Posts Tagged ‘animal behavior’

Nestcams and a Manikam!

Thursday, April 6th, 2017

lance_tailed_makains_lekcam
Cornell Lab of Ornithology Manakam
This month we have nestcams and a cool manakin lek-cam!

If you have never seen manakins displaying, check out this amazing live cam that, if you are lucky, will have Lance-tailed Manakins displaying at their lek. Unlike a nestcam, the action will be sporadic, but don’t miss seeing these amazing little birds displaying for mates in Panama.

Barred Owl, Indiana  - there are eggs!
Bermuda Cahow Bermuda – and there is a super-fluffy chick!

Bald Eagle, Iowa – new chick!

Laysan Albatross, Hawaii – Kalama the fluffy chick is getting bigger!


Birds to See Now: Greater Prairie Chickens

Sunday, April 2nd, 2017
Birds to See Now: Greater Prairie Chickens
In spring, one of the US’s rare birds puts on a show, as

greater_prairie_chicken
Photo Credit: Stan Tekeila

Greater Prairie Chickens look for mates.  Males in the area gather on their traditional performing “leks” also known as “booming grounds” to display on the grasslands for seemingly uninterested females.  To impress them, the males fluff their feathers to create an appealing shape, stomp with fast tiny steps, fend off other potential suitors and make an unusual booming sound by inflating their cheeks.  It’s an amazing and ancient show which attracts birdwatchers from all over, and one which can still be seen in a few states like Kansas, Nebraska, Colorado and South Dakota. To see a video of this mating behavior, click here.

Greater Prairie Chickens are endangered in 15 states. As their name implies, they need prairies to survive, and these are in very short supply.  Most prairies have been converted to farmland and grazing, and none of these conversions work terribly well for this bird. These days, most prairie chickens have to make do with a combination of cropland or grazing areas mixed with some patchy pieces of prairie.  But in addition to the degraded habitat, birds have difficulty finding each other to mate since their territories are so fragmented and isolated.  These living conditions are not ideal, and in fact have contributed to the extinction of a couple of species of prairie chicken and caused a massive decline in the populations of others.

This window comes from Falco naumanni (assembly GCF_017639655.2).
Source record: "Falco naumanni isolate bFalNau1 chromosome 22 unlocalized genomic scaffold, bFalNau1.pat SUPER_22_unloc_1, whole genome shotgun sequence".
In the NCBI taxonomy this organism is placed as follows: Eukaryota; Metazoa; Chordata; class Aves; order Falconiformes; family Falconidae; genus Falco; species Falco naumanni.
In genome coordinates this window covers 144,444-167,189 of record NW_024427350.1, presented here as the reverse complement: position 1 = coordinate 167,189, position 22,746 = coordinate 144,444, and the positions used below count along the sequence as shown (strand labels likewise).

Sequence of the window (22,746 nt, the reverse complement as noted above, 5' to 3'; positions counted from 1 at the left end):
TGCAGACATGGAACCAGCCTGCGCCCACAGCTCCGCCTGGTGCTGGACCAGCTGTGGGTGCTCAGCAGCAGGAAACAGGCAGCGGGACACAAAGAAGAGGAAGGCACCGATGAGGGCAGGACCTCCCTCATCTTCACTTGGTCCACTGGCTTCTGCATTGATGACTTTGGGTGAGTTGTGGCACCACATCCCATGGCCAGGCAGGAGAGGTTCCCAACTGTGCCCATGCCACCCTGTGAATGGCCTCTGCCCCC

If you want to see an amazing annual event that still persists, make your way to a Greater Prairie Chicken booming ground and get ready for an amazing sight.  In many instances you will also be able to see other grouse-like birds mating in the area, as this is the season!  The best way to do this is to take a tour from a responsible operator, as local guides know when and where to find the birds, and how to see them displaying while having with the least impact on them.

Nestcams!

Monday, February 20th, 2017
NESTCAMS!

explore_hummingbird_nestcam
explore.org hummingbird nestcam
New nests to watch!

See updates on nests you saw last month and see some new nests we are watching now.  Have a favorite nest cam?  Let us know about it!

Laysan Albatross, Hawaii – who can resist these beautiful birds and their chicks?

Red-tailed Hawks, New York – watch them building the nest

Bermuda CahowBermuda – watch a rarely seen petrel nesting

Bald Eagle, Florida

Allens/Rufous hybird HummingbirdCalifornia



Duck Mating Behavior

Tuesday, January 17th, 2017

Duck Mating Behavior

When you are watching ducks and other waterfowl this winter, get ready for a lot of action, because it’s also mating season!

red_breasted_mergansers_mating_display
Photo Credit: Stan Tekeila

Waterfowl mating behaviors can be pretty weird – ranging from the slightly unusual to the outrageous. We found a few videos you might enjoy for a little insider info on what you might expect to see.

Cornell Lab or Ornithology has this great video and aticle about how to recognize different courtship displays of some of the more common waterfowl you will see.
Another nice video of Cinnamon Teal displaying from Arkive.

How Do Birds Keep From Crashing Into Each Other in a Flock?

Monday, December 19th, 2016
Flock Behavior: Why Birds Don’t Crash Into Each Other
Do you ever watch flocks of birds flying tightly

shorebirds_in_flight_flock

together and wonder how they maintain their distance from one another? Flying in a tight flock helps birds in a number of ways. One of the most important is that a large tight flock makes it more difficult for predators to pick one of them off in flight.